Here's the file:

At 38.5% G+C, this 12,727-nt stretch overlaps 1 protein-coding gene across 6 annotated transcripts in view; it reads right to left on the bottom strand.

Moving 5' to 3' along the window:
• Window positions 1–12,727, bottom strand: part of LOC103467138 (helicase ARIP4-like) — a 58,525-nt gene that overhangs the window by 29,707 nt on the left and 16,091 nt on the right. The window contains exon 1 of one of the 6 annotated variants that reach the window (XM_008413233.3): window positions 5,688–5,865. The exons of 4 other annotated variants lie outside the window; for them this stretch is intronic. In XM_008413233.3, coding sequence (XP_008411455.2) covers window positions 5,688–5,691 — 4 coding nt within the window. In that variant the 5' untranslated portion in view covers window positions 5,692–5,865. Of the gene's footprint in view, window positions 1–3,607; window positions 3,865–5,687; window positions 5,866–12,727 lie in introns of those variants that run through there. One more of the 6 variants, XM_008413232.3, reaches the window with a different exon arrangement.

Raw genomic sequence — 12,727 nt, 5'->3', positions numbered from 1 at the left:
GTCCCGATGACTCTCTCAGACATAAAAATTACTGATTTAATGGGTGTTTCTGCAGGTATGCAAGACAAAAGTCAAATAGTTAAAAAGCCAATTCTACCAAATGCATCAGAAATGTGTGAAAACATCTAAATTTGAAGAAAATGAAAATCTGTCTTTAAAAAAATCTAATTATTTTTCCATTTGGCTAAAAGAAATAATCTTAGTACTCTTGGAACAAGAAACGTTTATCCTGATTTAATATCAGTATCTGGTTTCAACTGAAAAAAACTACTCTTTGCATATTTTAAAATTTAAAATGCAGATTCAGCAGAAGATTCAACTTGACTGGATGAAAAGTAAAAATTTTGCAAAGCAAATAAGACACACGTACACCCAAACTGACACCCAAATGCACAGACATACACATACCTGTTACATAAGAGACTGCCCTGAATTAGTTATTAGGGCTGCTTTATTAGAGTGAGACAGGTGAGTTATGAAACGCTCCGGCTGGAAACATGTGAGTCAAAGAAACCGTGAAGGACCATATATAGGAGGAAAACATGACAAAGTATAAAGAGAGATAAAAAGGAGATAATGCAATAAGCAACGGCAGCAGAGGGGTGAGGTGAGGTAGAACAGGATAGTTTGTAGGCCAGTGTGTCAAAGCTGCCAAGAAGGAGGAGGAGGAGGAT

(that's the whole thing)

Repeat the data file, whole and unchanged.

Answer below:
At 38.5% G+C, this 12,727-nt stretch overlaps 1 protein-coding gene across 6 annotated transcripts in view; it reads right to left on the bottom strand.

Moving 5' to 3' along the window:
• Window positions 1–12,727, bottom strand: part of LOC103467138 (helicase ARIP4-like) — a 58,525-nt gene that overhangs the window by 29,707 nt on the left and 16,091 nt on the right. The window contains exon 1 of one of the 6 annotated variants that reach the window (XM_008413233.3): window positions 5,688–5,865. The exons of 4 other annotated variants lie outside the window; for them this stretch is intronic. In XM_008413233.3, coding sequence (XP_008411455.2) covers window positions 5,688–5,691 — 4 coding nt within the window. In that variant the 5' untranslated portion in view covers window positions 5,692–5,865. Of the gene's footprint in view, window positions 1–3,607; window positions 3,865–5,687; window positions 5,866–12,727 lie in introns of those variants that run through there. One more of the 6 variants, XM_008413232.3, reaches the window with a different exon arrangement.

Raw genomic sequence — 12,727 nt, 5'->3', positions numbered from 1 at the left:
GTCCCGATGACTCTCTCAGACATAAAAATTACTGATTTAATGGGTGTTTCTGCAGGTATGCAAGACAAAAGTCAAATAGTTAAAAAGCCAATTCTACCAAATGCATCAGAAATGTGTGAAAACATCTAAATTTGAAGAAAATGAAAATCTGTCTTTAAAAAAATCTAATTATTTTTCCATTTGGCTAAAAGAAATAATCTTAGTACTCTTGGAACAAGAAACGTTTATCCTGATTTAATATCAGTATCTGGTTTCAACTGAAAAAAACTACTCTTTGCATATTTTAAAATTTAAAATGCAGATTCAGCAGAAGATTCAACTTGACTGGATGAAAAGTAAAAATTTTGCAAAGCAAATAAGACACACGTACACCCAAACTGACACCCAAATGCACAGACATACACATACCTGTTACATAAGAGACTGCCCTGAATTAGTTATTAGGGCTGCTTTATTAGAGTGAGACAGGTGAGTTATGAAACGCTCCGGCTGGAAACATGTGAGTCAAAGAAACCGTGAAGGACCATATATAGGAGGAAAACATGACAAAGTATAAAGAGAGATAAAAAGGAGATAATGCAATAAGCAACGGCAGCAGAGGGGTGAGGTGAGGTAGAACAGGATAGTTTGTAGGCCAGTGTGTCAAAGCTGCCAAGAAGGAGGAGGAGGAGGAT